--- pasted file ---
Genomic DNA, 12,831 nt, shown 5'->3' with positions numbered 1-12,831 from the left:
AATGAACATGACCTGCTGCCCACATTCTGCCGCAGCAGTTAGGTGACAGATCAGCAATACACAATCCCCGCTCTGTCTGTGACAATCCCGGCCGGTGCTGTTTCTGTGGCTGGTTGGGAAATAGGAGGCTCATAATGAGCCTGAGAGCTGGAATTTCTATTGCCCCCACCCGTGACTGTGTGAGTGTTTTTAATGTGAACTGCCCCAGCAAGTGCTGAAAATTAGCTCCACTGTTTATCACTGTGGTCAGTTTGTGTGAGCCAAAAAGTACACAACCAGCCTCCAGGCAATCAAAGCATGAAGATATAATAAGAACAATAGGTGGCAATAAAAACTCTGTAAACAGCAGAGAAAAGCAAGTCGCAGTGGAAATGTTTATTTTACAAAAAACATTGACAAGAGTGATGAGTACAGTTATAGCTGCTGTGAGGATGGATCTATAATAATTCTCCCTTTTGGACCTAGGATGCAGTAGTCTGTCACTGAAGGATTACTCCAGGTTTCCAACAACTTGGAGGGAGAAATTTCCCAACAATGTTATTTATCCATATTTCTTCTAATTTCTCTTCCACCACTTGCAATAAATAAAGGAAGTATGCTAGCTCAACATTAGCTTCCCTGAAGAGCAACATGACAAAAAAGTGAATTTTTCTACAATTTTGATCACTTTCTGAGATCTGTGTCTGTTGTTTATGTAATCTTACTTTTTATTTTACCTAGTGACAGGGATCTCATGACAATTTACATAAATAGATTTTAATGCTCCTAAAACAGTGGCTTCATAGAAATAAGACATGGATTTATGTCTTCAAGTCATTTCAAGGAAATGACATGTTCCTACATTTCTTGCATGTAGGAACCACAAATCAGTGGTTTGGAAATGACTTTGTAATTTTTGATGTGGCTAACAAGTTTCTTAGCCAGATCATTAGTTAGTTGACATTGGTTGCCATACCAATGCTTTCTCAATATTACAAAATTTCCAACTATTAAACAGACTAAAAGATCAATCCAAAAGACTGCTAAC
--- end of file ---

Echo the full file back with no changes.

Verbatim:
Genomic DNA, 12,831 nt, shown 5'->3' with positions numbered 1-12,831 from the left:
AATGAACATGACCTGCTGCCCACATTCTGCCGCAGCAGTTAGGTGACAGATCAGCAATACACAATCCCCGCTCTGTCTGTGACAATCCCGGCCGGTGCTGTTTCTGTGGCTGGTTGGGAAATAGGAGGCTCATAATGAGCCTGAGAGCTGGAATTTCTATTGCCCCCACCCGTGACTGTGTGAGTGTTTTTAATGTGAACTGCCCCAGCAAGTGCTGAAAATTAGCTCCACTGTTTATCACTGTGGTCAGTTTGTGTGAGCCAAAAAGTACACAACCAGCCTCCAGGCAATCAAAGCATGAAGATATAATAAGAACAATAGGTGGCAATAAAAACTCTGTAAACAGCAGAGAAAAGCAAGTCGCAGTGGAAATGTTTATTTTACAAAAAACATTGACAAGAGTGATGAGTACAGTTATAGCTGCTGTGAGGATGGATCTATAATAATTCTCCCTTTTGGACCTAGGATGCAGTAGTCTGTCACTGAAGGATTACTCCAGGTTTCCAACAACTTGGAGGGAGAAATTTCCCAACAATGTTATTTATCCATATTTCTTCTAATTTCTCTTCCACCACTTGCAATAAATAAAGGAAGTATGCTAGCTCAACATTAGCTTCCCTGAAGAGCAACATGACAAAAAAGTGAATTTTTCTACAATTTTGATCACTTTCTGAGATCTGTGTCTGTTGTTTATGTAATCTTACTTTTTATTTTACCTAGTGACAGGGATCTCATGACAATTTACATAAATAGATTTTAATGCTCCTAAAACAGTGGCTTCATAGAAATAAGACATGGATTTATGTCTTCAAGTCATTTCAAGGAAATGACATGTTCCTACATTTCTTGCATGTAGGAACCACAAATCAGTGGTTTGGAAATGACTTTGTAATTTTTGATGTGGCTAACAAGTTTCTTAGCCAGATCATTAGTTAGTTGACATTGGTTGCCATACCAATGCTTTCTCAATATTACAAAATTTCCAACTATTAAACAGACTAAAAGATCAATCCAAAAGACTGCTAAC